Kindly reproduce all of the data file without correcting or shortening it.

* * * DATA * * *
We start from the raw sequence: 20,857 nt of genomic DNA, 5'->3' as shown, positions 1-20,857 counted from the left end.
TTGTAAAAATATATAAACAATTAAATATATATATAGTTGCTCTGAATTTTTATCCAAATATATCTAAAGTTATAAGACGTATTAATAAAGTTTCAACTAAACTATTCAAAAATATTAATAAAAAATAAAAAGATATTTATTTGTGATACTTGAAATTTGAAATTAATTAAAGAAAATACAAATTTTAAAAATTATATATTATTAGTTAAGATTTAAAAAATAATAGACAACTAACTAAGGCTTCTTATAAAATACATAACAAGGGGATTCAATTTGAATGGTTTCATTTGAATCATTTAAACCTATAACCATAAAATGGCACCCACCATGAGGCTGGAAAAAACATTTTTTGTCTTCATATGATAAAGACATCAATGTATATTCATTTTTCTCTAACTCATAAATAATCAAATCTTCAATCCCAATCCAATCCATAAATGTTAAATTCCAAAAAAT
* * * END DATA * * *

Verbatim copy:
We start from the raw sequence: 20,857 nt of genomic DNA, 5'->3' as shown, positions 1-20,857 counted from the left end.
TTGTAAAAATATATAAACAATTAAATATATATATAGTTGCTCTGAATTTTTATCCAAATATATCTAAAGTTATAAGACGTATTAATAAAGTTTCAACTAAACTATTCAAAAATATTAATAAAAAATAAAAAGATATTTATTTGTGATACTTGAAATTTGAAATTAATTAAAGAAAATACAAATTTTAAAAATTATATATTATTAGTTAAGATTTAAAAAATAATAGACAACTAACTAAGGCTTCTTATAAAATACATAACAAGGGGATTCAATTTGAATGGTTTCATTTGAATCATTTAAACCTATAACCATAAAATGGCACCCACCATGAGGCTGGAAAAAACATTTTTTGTCTTCATATGATAAAGACATCAATGTATATTCATTTTTCTCTAACTCATAAATAATCAAATCTTCAATCCCAATCCAATCCATAAATGTTAAATTCCAAAAAAT